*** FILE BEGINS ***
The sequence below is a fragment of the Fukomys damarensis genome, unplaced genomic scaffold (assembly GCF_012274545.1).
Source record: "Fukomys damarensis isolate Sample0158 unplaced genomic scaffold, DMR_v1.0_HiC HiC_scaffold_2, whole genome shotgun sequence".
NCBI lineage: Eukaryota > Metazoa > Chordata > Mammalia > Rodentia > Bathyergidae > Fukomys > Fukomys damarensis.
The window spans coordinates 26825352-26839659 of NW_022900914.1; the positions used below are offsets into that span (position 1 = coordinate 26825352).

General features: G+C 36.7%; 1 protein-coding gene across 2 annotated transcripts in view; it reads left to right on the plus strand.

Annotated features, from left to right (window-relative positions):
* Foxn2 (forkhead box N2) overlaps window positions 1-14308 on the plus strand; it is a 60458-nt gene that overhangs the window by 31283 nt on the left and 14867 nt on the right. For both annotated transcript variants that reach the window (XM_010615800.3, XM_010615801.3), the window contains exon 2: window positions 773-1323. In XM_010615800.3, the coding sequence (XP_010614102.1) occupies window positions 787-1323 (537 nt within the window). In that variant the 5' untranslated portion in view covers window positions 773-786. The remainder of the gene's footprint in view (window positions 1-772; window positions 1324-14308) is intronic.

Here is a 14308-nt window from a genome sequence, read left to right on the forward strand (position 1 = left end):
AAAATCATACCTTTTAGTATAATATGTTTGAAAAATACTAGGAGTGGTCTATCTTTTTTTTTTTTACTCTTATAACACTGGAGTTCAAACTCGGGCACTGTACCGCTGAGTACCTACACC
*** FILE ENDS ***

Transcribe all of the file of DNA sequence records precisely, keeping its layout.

The sequence below is a fragment of the Fukomys damarensis genome, unplaced genomic scaffold (assembly GCF_012274545.1).
Source record: "Fukomys damarensis isolate Sample0158 unplaced genomic scaffold, DMR_v1.0_HiC HiC_scaffold_2, whole genome shotgun sequence".
NCBI lineage: Eukaryota > Metazoa > Chordata > Mammalia > Rodentia > Bathyergidae > Fukomys > Fukomys damarensis.
The window spans coordinates 26825352-26839659 of NW_022900914.1; the positions used below are offsets into that span (position 1 = coordinate 26825352).

General features: G+C 36.7%; 1 protein-coding gene across 2 annotated transcripts in view; it reads left to right on the plus strand.

Annotated features, from left to right (window-relative positions):
* Foxn2 (forkhead box N2) overlaps window positions 1-14308 on the plus strand; it is a 60458-nt gene that overhangs the window by 31283 nt on the left and 14867 nt on the right. For both annotated transcript variants that reach the window (XM_010615800.3, XM_010615801.3), the window contains exon 2: window positions 773-1323. In XM_010615800.3, the coding sequence (XP_010614102.1) occupies window positions 787-1323 (537 nt within the window). In that variant the 5' untranslated portion in view covers window positions 773-786. The remainder of the gene's footprint in view (window positions 1-772; window positions 1324-14308) is intronic.

Here is a 14308-nt window from a genome sequence, read left to right on the forward strand (position 1 = left end):
AAAATCATACCTTTTAGTATAATATGTTTGAAAAATACTAGGAGTGGTCTATCTTTTTTTTTTTTACTCTTATAACACTGGAGTTCAAACTCGGGCACTGTACCGCTGAGTACCTACACC